I have to blame a busy week at work for a different post this week to the one I had planned as I had hoped to visit a couple of locations for some research, so for this week’s post I would like to take you on a walk along the Greenwich Peninsula. It is rather brief, but does cover a fascinating part of London and one that is to see some significant change over the next few years.
London is changing so rapidly that it is difficult to photograph places and buildings before they change or disappear and the subject of this week’s post is an area I wish I had photographed before, I have walked the area but did not photograph, so this is very much a catch-up.
Greenwich is mainly known for the Royal Observatory, the National Maritime Museum, Cutty Sark etc. however step a short distance away from these places and there are the remains of an industrial landscape that will soon be covered in the ubiquitous apartment buildings that can be seen across London, all basically to the same design and of the same materials.
As well as the apartment buildings, this area is also planned to be the site of a cruise ship terminal in the next few years, providing visitors with access to both Greenwich and central London.
The photos below come from a couple of last year’s walks from Greenwich to the O2 Dome. The area has a fascinating industrial history and for a very well researched book about the area I can highly recommend the book Innovation, Enterprise and Change on the Greenwich Peninsula by Mary Mills.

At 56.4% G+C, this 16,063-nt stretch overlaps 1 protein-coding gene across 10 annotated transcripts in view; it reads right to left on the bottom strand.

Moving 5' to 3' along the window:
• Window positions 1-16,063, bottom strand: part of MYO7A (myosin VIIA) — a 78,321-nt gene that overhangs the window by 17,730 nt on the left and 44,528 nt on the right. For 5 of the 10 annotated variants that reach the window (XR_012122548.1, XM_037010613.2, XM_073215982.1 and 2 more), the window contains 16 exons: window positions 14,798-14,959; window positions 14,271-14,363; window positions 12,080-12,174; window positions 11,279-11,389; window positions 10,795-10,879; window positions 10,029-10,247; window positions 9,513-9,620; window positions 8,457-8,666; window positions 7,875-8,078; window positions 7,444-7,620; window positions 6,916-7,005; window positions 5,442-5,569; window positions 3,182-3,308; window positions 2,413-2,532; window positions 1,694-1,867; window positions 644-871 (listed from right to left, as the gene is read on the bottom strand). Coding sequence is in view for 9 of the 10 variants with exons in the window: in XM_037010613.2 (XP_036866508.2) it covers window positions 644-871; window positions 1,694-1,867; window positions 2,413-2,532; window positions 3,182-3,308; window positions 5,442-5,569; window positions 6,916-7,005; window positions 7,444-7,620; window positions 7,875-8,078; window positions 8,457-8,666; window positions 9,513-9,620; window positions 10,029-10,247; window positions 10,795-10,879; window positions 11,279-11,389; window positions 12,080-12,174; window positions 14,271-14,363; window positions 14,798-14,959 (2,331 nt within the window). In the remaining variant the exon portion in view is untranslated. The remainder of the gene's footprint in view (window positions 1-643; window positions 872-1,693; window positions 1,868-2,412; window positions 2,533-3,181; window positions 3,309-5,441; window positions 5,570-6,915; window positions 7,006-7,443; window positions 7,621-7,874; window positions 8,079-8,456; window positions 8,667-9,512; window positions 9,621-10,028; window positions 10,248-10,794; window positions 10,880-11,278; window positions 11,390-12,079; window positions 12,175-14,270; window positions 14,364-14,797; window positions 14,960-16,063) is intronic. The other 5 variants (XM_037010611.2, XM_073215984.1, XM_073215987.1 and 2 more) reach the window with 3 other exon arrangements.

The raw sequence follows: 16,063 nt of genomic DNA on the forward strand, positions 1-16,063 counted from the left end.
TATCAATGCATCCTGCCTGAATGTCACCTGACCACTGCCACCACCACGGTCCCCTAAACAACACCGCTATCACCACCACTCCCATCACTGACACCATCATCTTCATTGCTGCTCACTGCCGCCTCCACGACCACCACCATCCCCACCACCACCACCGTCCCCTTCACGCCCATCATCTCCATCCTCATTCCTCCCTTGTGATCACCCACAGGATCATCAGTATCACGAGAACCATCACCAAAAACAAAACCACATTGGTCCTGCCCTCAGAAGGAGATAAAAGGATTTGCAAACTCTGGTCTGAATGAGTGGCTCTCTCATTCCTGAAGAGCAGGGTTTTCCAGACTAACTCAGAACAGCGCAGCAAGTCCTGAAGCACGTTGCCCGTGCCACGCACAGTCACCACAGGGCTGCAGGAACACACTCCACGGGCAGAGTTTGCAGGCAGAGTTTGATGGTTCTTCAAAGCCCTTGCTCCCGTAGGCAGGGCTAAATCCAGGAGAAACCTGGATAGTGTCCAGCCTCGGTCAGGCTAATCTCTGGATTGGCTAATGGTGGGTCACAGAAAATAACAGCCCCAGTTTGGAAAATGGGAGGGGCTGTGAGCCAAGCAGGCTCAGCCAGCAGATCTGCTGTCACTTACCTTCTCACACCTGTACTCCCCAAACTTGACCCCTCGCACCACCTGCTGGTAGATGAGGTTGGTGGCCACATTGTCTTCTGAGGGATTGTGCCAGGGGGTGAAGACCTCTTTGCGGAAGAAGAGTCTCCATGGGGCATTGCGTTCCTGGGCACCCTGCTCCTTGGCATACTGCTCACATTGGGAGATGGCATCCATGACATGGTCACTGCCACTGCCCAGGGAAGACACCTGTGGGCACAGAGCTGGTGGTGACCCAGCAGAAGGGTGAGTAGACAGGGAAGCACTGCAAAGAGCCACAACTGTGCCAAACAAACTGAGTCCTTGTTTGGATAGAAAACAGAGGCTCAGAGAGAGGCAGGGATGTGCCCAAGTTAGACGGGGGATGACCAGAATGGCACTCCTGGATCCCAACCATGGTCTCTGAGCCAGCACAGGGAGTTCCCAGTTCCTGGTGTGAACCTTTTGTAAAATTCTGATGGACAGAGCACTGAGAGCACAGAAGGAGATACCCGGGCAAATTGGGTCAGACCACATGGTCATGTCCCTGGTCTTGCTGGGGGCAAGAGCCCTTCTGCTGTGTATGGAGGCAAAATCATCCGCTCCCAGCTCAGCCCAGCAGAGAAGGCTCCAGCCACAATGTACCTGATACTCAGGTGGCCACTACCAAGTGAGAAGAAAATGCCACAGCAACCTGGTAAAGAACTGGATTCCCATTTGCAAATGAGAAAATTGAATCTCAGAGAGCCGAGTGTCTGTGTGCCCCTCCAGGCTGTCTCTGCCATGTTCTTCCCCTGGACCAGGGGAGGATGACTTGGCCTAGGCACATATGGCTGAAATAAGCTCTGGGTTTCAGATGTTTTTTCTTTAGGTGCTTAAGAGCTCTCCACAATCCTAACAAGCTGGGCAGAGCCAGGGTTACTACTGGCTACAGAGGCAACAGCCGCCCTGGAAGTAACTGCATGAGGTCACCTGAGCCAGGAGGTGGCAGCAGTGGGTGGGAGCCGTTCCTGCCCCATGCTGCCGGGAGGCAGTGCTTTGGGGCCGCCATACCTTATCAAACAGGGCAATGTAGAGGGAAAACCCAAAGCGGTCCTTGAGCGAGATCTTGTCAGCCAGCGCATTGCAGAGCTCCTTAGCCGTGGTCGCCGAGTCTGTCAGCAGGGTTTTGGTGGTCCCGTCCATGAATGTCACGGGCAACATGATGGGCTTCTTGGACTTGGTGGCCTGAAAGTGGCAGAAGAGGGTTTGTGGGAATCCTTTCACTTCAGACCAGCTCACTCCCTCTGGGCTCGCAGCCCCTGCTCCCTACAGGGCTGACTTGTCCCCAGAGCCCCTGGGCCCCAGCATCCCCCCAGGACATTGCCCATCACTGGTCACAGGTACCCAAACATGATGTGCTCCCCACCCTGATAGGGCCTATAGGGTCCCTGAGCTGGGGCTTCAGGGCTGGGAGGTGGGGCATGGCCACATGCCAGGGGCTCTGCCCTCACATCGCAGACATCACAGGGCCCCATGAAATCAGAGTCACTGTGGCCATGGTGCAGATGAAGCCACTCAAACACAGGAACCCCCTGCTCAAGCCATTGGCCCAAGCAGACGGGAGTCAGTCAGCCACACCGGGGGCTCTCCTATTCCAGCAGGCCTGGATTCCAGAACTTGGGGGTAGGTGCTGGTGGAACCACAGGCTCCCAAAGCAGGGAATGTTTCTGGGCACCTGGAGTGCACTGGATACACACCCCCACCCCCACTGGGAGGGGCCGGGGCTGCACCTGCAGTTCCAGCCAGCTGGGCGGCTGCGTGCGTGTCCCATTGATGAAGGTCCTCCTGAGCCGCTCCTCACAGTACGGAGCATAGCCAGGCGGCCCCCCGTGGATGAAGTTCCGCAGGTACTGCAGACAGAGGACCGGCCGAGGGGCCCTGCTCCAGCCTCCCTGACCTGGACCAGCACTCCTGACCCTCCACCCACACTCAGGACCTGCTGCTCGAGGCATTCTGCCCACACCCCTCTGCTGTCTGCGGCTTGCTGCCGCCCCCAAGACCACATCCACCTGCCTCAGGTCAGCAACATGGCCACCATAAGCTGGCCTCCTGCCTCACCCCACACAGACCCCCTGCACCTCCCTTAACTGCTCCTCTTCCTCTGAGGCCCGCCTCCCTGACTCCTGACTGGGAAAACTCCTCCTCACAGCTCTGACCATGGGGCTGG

Starting from the Greenwich Pier, the view along the river gives an indication of what is to come with cranes in the distance towering above new construction work.
Walking along the river path having passed the buildings of the Old Royal Naval College and along a side road, is the Trinity Hospital and Greenwich Power Station.
The Almshouses of Trinity Hospital have been on the site since the 17th century, but the current buildings are from the early 19th century. The adjacent power station was built at the start of the 20th century to power the London tram and underground network, however since the transfer of the power supply for the underground to the National Grid, the Greenwich Power Station retains a role as a backup generator.
The river wall in front of the Almshouses records past levels of flooding.
The lower left plaque records the height of the tide on the 30th March 1874. The plaque on the right records “an extraordinary high tide” on January 7th 1928 when “75ft of this wall were demolished”.
The plaque at the top records that the wall was “erected and the piles fixed” in the year 1817.
Walk along a bit further and it is possible to look back to the river wall in front of the Almshouses and see the remains of the original steps that led up from the river. A reminder of when the majority of travel to sites along the river would have been on the river.
The original coal supplies for the power station came by river and the jetty remains, now unused as the limited amount of oil and gas needed for the power station in a standby role is delivered by road.